A Continuing Care Management Model of Health Care in Miami Reduces Emergency Department Use

Managed care project for chronically ill people in Dade County

From 1993 to 1995, staff at the University of Miami School of Medicine assessed and further developed their existing continuing care management model of care for low-income chronically ill people in Dade County Fla.

The continuing care management model relied on:

  • Generalist practitioners who acted as "tour guides" through the medical system (rather than in their traditional "gatekeeper" role) to ensure that patients received care that was comprehensive, continuous and coordinated.
  • A "continuing care plan" generated for discharged patients and forwarded to the ambulatory care site where the patient received general medical care.

Key Findings: Interviews with medical personnel and a retrospective review of medical records established that:

  • When continuing care plans were available, providers used the information to improve patient care.
  • In the absence of such information, care was compromised.

Key Results:

  • The project team used these findings to initiate interventions at a local hospital (Jackson Memorial) and affiliated institutions to improve continuity of care, including:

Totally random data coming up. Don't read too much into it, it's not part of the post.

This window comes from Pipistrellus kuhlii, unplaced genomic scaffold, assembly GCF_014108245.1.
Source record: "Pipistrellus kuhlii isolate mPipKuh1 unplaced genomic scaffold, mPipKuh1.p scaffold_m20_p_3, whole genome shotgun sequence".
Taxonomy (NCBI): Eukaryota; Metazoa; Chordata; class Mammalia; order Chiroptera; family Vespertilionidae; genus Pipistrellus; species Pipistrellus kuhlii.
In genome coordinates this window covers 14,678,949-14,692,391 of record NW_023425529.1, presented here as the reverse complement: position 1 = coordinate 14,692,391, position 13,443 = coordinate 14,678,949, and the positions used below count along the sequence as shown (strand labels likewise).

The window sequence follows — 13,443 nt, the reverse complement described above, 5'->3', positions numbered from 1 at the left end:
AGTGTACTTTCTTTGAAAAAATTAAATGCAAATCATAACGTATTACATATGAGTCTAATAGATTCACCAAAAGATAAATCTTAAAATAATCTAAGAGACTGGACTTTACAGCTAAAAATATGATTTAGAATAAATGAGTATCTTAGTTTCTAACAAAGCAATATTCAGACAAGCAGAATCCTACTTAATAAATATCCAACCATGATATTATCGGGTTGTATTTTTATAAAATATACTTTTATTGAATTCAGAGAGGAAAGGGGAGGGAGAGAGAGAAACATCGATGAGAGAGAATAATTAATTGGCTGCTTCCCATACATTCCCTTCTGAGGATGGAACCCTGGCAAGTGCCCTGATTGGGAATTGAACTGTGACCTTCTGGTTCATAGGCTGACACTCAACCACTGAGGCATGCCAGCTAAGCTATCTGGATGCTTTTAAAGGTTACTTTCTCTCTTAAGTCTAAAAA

• Creating an online version of the continuing care plan.
    • Educational materials and training for continuing care management providers, referring physicians, University of Miami residents, and patients.
    • Although the practice of the Continuing Care Model within Jackson Memorial Hospital and the existing network improved, external developments in the Dade County health care environment curbed the anticipated expansion of the model.
  • The advent of Medicare and Medicaid managed care in the mid-1990s shifted interest from the informal networking and incremental approach to ensuring continuity of care to a more formal, contractual model with fierce competition for funded patients.
  • After the grant closed in 1995, a partnership was formed between JMH and a for-profit provider, further eroding support for a CCM network.
  • Although support for an informal vertical network of providers waned, interest in the generalist physician model of care promoted by CCM was greatly heightened with the advent of managed care.